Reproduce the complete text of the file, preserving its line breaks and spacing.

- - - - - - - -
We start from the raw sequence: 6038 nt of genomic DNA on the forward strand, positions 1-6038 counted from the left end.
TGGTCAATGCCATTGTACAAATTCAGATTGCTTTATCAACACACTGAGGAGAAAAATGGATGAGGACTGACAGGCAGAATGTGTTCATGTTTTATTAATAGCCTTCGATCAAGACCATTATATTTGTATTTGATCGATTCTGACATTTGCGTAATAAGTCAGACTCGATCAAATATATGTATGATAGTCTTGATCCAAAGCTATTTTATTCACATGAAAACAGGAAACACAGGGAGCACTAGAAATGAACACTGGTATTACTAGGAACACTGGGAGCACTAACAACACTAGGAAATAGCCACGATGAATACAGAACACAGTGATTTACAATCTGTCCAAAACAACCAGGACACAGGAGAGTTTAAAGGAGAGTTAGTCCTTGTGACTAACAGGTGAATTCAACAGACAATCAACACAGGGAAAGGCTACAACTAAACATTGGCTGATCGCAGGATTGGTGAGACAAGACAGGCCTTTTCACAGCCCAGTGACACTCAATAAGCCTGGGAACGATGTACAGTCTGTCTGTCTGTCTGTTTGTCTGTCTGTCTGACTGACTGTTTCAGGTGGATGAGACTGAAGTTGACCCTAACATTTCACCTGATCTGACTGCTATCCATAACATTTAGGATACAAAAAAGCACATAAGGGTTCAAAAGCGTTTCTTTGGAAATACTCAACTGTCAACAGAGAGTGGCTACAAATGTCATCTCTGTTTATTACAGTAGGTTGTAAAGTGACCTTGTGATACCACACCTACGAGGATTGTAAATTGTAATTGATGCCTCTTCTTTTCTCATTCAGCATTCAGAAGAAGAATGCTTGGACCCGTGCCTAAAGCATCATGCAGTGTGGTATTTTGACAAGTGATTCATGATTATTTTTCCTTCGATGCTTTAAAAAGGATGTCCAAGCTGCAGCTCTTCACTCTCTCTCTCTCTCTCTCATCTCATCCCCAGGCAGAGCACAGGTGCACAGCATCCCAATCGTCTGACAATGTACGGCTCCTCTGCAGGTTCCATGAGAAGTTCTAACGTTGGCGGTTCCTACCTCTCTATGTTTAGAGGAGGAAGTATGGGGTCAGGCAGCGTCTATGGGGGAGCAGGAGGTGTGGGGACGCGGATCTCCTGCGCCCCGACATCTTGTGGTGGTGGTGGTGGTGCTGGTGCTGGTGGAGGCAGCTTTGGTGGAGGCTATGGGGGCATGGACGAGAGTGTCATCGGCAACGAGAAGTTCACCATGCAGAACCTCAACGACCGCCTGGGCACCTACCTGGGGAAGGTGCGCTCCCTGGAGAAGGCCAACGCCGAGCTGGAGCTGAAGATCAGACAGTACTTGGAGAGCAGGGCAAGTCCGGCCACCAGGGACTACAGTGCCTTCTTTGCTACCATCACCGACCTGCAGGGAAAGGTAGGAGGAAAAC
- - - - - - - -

We start from the raw sequence: 6038 nt of genomic DNA on the forward strand, positions 1-6038 counted from the left end.
TGGTCAATGCCATTGTACAAATTCAGATTGCTTTATCAACACACTGAGGAGAAAAATGGATGAGGACTGACAGGCAGAATGTGTTCATGTTTTATTAATAGCCTTCGATCAAGACCATTATATTTGTATTTGATCGATTCTGACATTTGCGTAATAAGTCAGACTCGATCAAATATATGTATGATAGTCTTGATCCAAAGCTATTTTATTCACATGAAAACAGGAAACACAGGGAGCACTAGAAATGAACACTGGTATTACTAGGAACACTGGGAGCACTAACAACACTAGGAAATAGCCACGATGAATACAGAACACAGTGATTTACAATCTGTCCAAAACAACCAGGACACAGGAGAGTTTAAAGGAGAGTTAGTCCTTGTGACTAACAGGTGAATTCAACAGACAATCAACACAGGGAAAGGCTACAACTAAACATTGGCTGATCGCAGGATTGGTGAGACAAGACAGGCCTTTTCACAGCCCAGTGACACTCAATAAGCCTGGGAACGATGTACAGTCTGTCTGTCTGTCTGTTTGTCTGTCTGTCTGACTGACTGTTTCAGGTGGATGAGACTGAAGTTGACCCTAACATTTCACCTGATCTGACTGCTATCCATAACATTTAGGATACAAAAAAGCACATAAGGGTTCAAAAGCGTTTCTTTGGAAATACTCAACTGTCAACAGAGAGTGGCTACAAATGTCATCTCTGTTTATTACAGTAGGTTGTAAAGTGACCTTGTGATACCACACCTACGAGGATTGTAAATTGTAATTGATGCCTCTTCTTTTCTCATTCAGCATTCAGAAGAAGAATGCTTGGACCCGTGCCTAAAGCATCATGCAGTGTGGTATTTTGACAAGTGATTCATGATTATTTTTCCTTCGATGCTTTAAAAAGGATGTCCAAGCTGCAGCTCTTCACTCTCTCTCTCTCTCTCTCATCTCATCCCCAGGCAGAGCACAGGTGCACAGCATCCCAATCGTCTGACAATGTACGGCTCCTCTGCAGGTTCCATGAGAAGTTCTAACGTTGGCGGTTCCTACCTCTCTATGTTTAGAGGAGGAAGTATGGGGTCAGGCAGCGTCTATGGGGGAGCAGGAGGTGTGGGGACGCGGATCTCCTGCGCCCCGACATCTTGTGGTGGTGGTGGTGGTGCTGGTGCTGGTGGAGGCAGCTTTGGTGGAGGCTATGGGGGCATGGACGAGAGTGTCATCGGCAACGAGAAGTTCACCATGCAGAACCTCAACGACCGCCTGGGCACCTACCTGGGGAAGGTGCGCTCCCTGGAGAAGGCCAACGCCGAGCTGGAGCTGAAGATCAGACAGTACTTGGAGAGCAGGGCAAGTCCGGCCACCAGGGACTACAGTGCCTTCTTTGCTACCATCACCGACCTGCAGGGAAAGGTAGGAGGAAAAC